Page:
This year like every other year, the world marks yet another UN World Refugee day and yet again we have an increase in statistics on the number of people who would have fled their home countries all around the world either as a result of war or natural disasters. According to the displacement data recently released by UNHCR, by the end of 2013 the total numbers of refugees had gone up by over a million from 15.4 million in 2012 to 16.7 million people worldwide, with Sub-Saharan Africa having about 2.9 million refugees. This increase has been contributed by the recent on-going conflicts the world has witnessed in Syria, with Central Africa Republic and South Sudan contributing to the majority of new displacements. While no one deserves to flee their homes unwillingly, what I have come to appreciate over the years of my interaction with people who have had to leave their homes notwithstanding the very difficult situations is that, they always strive to rise above their circumstances. Whereas they may be referred to as the stateless or refugees, forming statistics of those in need of aid and assistance, most of those whom I have encountered are resilient and refuse to let their circumstances define them.
As 32 countries compete for the World Cup title in Brazil, a different kind of tournament is taking place in northern Uganda. There, in the districts of Arua and Adjumani, young South Sudanese refugees have formed football teams to play for peace.
Fishing in Puntland
Puntland boasts an expansive 1,600 km coastline along the Indian Ocean. Its waters are home to some of the richest fishing grounds in Africa and present considerable potential for artisanal fisheries and coastal area development, where efficient fishing, fish marketing and processing remain critical to household livelihoods, creation of jobs and income generation for people. However, the sector remains undeveloped where its ministry lacks sufficient resources and budget to implement existing policies.
Fishing in Somaliland
Somaliland enjoys a vast coastline of 850 km long that borders the Indian Ocean and the Gulf of Aden. Its waters are home to some of the richest fishing grounds in Africa and present considerable potential for artisanal fisheries and coastal area development, where efficient fishing, fish marketing and processing remain critical to household livelihoods, creation of jobs and income generation for people. However, the sector remains undeveloped where its ministry lacks sufficient resources and budget to implement existing policies.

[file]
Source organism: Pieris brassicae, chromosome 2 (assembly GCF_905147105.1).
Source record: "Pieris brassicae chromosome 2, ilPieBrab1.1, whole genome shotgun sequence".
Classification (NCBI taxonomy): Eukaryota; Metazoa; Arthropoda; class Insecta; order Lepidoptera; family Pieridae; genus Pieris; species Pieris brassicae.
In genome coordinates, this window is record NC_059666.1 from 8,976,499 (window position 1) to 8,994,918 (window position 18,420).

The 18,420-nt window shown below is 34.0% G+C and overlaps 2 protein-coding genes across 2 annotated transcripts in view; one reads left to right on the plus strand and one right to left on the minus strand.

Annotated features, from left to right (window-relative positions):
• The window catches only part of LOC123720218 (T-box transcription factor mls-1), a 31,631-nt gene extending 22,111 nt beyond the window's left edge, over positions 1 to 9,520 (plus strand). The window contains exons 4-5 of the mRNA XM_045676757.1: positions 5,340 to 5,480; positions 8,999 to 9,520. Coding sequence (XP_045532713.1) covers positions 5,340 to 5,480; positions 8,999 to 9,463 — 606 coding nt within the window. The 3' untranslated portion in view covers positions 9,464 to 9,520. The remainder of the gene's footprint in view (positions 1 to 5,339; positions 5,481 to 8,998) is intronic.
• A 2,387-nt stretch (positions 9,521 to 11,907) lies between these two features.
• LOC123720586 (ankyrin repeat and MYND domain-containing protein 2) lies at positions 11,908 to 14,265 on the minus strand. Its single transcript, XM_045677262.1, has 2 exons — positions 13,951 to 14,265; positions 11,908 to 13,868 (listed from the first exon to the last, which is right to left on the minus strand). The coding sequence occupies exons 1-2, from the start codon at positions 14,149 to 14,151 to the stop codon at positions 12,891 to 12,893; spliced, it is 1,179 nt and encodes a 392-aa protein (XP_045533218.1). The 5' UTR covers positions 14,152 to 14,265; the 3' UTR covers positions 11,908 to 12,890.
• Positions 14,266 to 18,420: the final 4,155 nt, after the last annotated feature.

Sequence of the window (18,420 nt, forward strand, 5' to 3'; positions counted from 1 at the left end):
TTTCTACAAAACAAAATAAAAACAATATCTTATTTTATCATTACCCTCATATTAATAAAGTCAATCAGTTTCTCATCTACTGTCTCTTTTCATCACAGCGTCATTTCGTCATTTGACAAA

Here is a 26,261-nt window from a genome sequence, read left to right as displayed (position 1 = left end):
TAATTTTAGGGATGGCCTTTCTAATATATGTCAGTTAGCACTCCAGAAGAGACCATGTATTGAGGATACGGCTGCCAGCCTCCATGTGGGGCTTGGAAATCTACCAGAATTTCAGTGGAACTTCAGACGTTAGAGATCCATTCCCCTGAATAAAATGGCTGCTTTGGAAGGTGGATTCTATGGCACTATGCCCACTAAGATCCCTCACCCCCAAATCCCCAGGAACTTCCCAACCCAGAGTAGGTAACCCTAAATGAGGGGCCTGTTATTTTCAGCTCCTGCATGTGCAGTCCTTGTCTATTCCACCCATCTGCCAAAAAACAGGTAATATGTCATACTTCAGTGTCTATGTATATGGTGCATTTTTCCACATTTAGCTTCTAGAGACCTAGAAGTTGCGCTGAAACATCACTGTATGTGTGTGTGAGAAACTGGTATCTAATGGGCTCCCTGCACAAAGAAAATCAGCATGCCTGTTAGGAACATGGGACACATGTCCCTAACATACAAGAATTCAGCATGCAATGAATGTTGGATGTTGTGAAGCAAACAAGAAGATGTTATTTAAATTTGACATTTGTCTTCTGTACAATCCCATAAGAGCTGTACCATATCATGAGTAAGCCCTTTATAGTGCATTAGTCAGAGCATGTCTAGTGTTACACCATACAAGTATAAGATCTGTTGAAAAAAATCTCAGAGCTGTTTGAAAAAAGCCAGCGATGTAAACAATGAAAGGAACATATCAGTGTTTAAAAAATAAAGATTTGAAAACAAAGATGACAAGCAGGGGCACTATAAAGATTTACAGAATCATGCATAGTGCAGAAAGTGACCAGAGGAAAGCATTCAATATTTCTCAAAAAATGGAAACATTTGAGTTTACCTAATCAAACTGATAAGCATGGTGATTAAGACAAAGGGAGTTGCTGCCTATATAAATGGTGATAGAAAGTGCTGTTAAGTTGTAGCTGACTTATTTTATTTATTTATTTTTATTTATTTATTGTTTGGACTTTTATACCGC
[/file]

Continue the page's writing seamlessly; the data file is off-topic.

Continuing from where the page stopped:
Safia Abndi Nuur is a mother of eight children. She was born in Hargeisa and is one of four children. When she was young, some of her brothers and sisters were privileged to attend school, some even finishing their bachelor’s degree in university. Safia finished her formal education in secondary school, got married in 1998 and started her family. After a few years, her husband fell ill and had to receive multiple treatments in Ethiopia and Djibouti. Unfortunately he did not get better and died.
Last December, Nyakuoth Kuony was living happily in Unity, South Sudan, with her husband and five children. At 27 years-old, one of Nyakuoth’s wishes was to one day visit Uganda—little did she know she would soon end up there as a refugee.
2.9 million Somalis are in humanitarian need while the world looks the other way
Oxfam partner SONYO (Somaliland National Youth Organisation) has announced that their Executive Director, Saeed M. Ahmed, has recently met with US officials at the White House in Washington, DC. Saeed had been on a two week visit to the United States as a participant in the “International Visitor Leadership Program”.
As “World Water Day” is marked this month with events around the world, today millions of Somalis remain in danger by simply taking a drink of water. Contaminated water and a lack of sanitation are killers in this country, where waterborne diseases are a constant threat to health. Only 30% of Somalis have access to clean water, leaving the majority vulnerable to several life threatening diseases.
Ruben Ngong Guet has the same likes and dreams as many average teenagers. An 18 year old student, he wants to become a doctor someday. He enjoys computers. He enjoys football, and supports Chelsea. When he takes the field to play football, he’s a striker. “I like scoring goals,” Ruben says, “but there’s no ball here.”